On my first visit to Bordeaux, I didn’t stay in the city itself but in a romantic village called Bouliac some 6km away. It’s in the middle of vineyards. The 4-star Hotel Le Saint James has its own vineyard and winery. You wake up, looking into green leaves and grapes and absolutely no noise. In addition, star chef Nicholas Magie (nomen est omen) conducts cooking courses and wine tastings. The hotel is ultra modern with spacious rooms and French designer furniture. There is a small outdoor swimming pool, no spa but reception will be happy to arrange hairdressers and masseurs that will come to your room. WiFi, an ample breakfast buffet, a cozy bar, and restaurant round out the picture of a luxury hotel French country style.
Bordeaux Mama Shelter
I’m a great fan of Mama Shelter hotels, so my second time in Bordeaux, I stayed at the Bordeaux Mama Shelter in Place Saint-Christoly.
The Philippe Stark designed hotel is located in the city center which makes exploring on foot very easy. The modern rooms have every comfort, wifi, and ac at very reasonable prices. Breakfast is included and, weather allowing, you can have lunch and dinner on the rooftop terrace.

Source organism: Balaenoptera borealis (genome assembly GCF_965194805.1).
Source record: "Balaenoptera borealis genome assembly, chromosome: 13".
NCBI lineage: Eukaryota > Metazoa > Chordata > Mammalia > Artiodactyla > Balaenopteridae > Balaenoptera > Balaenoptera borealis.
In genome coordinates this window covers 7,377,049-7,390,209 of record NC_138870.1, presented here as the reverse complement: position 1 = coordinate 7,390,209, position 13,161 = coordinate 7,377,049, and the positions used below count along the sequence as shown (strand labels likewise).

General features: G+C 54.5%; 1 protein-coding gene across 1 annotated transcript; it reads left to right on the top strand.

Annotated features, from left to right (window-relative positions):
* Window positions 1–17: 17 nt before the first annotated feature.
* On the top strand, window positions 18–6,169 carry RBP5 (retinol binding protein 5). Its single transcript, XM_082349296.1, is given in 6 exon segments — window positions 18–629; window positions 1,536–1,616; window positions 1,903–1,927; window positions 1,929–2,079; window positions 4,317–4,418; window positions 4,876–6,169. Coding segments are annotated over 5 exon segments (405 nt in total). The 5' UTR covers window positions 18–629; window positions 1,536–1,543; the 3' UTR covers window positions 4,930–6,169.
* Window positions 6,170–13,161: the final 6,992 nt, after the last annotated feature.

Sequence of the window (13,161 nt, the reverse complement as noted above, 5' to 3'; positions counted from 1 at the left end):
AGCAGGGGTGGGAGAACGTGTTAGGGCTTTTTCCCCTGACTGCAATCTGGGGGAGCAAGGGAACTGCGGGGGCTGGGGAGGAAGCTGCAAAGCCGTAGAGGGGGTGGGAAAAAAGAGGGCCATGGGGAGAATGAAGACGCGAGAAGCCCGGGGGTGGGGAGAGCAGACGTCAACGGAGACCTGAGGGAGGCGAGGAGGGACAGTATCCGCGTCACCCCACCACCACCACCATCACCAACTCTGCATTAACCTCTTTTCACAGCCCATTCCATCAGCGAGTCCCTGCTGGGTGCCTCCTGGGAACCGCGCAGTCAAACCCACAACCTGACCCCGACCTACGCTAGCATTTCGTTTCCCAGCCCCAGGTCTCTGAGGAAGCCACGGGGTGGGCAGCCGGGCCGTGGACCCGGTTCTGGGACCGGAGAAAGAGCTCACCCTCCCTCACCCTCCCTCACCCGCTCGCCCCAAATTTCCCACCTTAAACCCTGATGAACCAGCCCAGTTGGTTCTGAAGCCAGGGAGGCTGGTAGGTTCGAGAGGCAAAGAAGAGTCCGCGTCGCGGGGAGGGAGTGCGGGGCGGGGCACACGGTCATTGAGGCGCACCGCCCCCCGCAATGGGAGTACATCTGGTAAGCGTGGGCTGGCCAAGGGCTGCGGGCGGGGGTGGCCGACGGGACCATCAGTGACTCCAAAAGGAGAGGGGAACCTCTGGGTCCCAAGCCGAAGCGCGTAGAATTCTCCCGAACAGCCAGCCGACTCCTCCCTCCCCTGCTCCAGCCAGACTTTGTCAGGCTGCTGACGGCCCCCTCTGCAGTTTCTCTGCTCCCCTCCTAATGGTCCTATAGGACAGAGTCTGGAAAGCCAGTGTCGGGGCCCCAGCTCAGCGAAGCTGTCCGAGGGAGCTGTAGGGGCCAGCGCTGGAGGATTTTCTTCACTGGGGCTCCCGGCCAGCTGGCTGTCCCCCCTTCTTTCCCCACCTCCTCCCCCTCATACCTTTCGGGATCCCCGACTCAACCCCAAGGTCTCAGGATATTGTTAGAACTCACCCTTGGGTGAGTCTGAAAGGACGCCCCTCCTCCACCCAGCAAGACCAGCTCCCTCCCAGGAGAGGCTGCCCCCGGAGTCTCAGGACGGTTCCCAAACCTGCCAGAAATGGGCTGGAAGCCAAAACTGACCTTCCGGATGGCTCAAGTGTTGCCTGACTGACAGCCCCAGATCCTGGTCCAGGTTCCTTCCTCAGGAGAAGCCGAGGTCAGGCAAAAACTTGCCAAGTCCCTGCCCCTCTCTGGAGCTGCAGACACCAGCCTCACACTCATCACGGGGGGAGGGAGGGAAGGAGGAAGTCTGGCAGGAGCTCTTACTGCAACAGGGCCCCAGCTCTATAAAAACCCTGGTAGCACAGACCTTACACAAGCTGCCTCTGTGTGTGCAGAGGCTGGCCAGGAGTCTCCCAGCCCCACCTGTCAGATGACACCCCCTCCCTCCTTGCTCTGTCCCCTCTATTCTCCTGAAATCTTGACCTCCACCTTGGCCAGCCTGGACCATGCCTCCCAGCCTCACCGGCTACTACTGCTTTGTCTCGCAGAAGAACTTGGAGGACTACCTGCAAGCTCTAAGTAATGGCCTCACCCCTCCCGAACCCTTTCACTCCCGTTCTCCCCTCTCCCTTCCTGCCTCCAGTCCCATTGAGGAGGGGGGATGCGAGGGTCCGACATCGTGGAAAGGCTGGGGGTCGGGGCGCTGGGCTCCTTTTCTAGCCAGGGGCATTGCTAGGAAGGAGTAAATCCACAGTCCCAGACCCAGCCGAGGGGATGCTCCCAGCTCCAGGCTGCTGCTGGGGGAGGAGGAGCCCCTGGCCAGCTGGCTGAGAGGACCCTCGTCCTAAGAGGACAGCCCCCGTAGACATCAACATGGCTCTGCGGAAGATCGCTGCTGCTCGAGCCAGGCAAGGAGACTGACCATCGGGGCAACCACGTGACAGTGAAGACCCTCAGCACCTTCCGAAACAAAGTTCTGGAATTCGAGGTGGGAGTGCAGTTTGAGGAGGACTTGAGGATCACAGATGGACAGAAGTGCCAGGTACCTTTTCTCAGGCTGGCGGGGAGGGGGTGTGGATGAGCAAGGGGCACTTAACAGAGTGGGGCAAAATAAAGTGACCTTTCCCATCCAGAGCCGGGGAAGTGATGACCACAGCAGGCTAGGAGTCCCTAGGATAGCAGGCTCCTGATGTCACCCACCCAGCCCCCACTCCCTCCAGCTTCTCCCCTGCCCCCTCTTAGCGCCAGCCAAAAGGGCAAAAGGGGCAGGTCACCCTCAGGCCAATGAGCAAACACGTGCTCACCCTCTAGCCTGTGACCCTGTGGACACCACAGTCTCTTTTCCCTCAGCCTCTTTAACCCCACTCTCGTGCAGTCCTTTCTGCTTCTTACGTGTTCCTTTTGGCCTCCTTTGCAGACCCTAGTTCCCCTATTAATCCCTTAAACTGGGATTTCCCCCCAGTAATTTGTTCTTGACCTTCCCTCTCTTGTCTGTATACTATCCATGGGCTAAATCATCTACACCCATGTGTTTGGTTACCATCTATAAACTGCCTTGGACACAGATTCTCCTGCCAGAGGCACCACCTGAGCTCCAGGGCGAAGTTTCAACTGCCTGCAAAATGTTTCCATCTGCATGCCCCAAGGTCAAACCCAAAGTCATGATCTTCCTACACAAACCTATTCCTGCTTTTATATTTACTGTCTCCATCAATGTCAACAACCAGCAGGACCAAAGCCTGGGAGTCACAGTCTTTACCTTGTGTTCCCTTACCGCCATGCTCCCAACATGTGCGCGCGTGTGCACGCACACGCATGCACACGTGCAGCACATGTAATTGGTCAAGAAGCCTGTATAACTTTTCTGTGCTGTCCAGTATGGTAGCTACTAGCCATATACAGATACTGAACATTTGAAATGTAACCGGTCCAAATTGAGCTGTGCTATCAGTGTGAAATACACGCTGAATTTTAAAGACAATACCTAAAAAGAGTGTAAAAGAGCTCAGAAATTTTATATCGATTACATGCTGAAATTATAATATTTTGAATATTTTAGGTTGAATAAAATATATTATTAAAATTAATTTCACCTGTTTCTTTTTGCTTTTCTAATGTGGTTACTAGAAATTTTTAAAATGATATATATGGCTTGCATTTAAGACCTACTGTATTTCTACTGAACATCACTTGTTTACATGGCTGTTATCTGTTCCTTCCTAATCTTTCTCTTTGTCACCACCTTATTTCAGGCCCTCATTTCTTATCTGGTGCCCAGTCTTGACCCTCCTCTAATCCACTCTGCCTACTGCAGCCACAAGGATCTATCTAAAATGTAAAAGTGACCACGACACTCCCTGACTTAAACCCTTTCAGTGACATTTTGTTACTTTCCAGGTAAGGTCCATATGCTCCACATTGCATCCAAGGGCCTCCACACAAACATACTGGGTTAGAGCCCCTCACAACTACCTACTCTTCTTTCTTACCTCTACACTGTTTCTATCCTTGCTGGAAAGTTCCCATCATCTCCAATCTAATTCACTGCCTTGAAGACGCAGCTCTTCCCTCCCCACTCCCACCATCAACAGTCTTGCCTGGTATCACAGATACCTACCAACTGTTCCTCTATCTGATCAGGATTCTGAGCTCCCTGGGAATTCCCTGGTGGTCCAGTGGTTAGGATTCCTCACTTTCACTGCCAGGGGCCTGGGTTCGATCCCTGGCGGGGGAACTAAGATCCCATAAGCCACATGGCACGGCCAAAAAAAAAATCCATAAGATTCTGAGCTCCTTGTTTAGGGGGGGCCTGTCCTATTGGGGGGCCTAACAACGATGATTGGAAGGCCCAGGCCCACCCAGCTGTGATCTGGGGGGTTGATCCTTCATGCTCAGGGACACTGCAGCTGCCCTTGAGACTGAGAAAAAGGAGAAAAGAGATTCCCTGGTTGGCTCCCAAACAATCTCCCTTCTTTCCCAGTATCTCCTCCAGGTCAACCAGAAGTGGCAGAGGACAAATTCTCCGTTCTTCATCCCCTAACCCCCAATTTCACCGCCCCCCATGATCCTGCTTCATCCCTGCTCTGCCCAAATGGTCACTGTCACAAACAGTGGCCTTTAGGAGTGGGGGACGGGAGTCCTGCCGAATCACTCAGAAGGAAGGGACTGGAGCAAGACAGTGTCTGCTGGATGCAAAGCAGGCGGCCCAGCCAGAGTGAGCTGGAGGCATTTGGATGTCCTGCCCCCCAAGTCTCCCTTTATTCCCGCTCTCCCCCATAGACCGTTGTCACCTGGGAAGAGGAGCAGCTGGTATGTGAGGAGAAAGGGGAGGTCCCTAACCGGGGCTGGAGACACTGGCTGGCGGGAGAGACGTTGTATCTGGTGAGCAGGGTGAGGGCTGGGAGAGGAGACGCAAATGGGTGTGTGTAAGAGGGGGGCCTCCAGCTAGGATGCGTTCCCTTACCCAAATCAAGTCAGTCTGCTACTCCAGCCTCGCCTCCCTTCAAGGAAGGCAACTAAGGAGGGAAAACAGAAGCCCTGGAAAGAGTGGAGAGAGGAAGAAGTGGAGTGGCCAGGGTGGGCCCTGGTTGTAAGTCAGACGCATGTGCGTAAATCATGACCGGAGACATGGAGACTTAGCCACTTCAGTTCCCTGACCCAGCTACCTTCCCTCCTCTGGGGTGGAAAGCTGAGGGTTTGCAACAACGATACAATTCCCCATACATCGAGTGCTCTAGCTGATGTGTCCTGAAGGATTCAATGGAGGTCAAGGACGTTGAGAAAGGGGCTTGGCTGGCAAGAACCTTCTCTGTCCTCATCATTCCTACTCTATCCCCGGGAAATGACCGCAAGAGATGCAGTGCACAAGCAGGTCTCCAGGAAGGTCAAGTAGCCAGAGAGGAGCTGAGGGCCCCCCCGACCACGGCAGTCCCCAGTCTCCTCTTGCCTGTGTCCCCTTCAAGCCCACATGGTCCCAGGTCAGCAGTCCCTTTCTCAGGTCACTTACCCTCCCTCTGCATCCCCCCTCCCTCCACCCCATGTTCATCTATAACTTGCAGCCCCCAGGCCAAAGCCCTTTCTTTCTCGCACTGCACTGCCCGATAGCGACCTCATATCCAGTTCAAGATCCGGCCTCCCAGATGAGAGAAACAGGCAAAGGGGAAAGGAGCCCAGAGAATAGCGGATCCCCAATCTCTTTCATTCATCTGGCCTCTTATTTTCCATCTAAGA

Intercontinental Bordeaux Le Grand Hotel
At the high end, you can’t do any better than staying at the Intercontinental Bordeaux Le Grand Hotel in 2-5 Place de la Comedie.
This 5-star luxury hotel is located just opposite the Grand Theatre. Apart from the usual amenities to be expected in a hotel of this category, it’s also the seat of Gordon Ramsay’smuch-praised gourmet restaurant Le Pressoir d’Argent and a truly impressive 1000m2 spa.
Best places to eat
Local cuisine uses game, veal, and oysters, according to season and freshness. For a taste of said cuisine in a rustic restaurant head for Le Petit Bec in 14 rue de la Cour des Aides.
You just have to love these French restaurants with menus scribbled on whiteboards, wooden chairs without cushions, local wine served by the glass and excellent Aquitaine food, freshly prepared of which Les Droles in 21 rue de Saint Remi is another example. Try the rabbit stew.
In the same street, you find Le Marrakesh if you want a spicy but meat-free option.
All three restaurants are very reasonably priced. If you wish to splash out, there is the above mentioned Le Pressoir d’Argent.
Bordeaux’s sweet specialty are ‘caneles’, a sort of custard cupcake, crusty on top, soft inside, made with plenty of rum, vanilla, cinnamon and sometimes raisins. Look out for Patisserie Baillardran with the longest tradition and the best caneles. Remember though, caneles aren’t suitable for taking home with you. They have to be eaten fresh, otherwise, they go limp.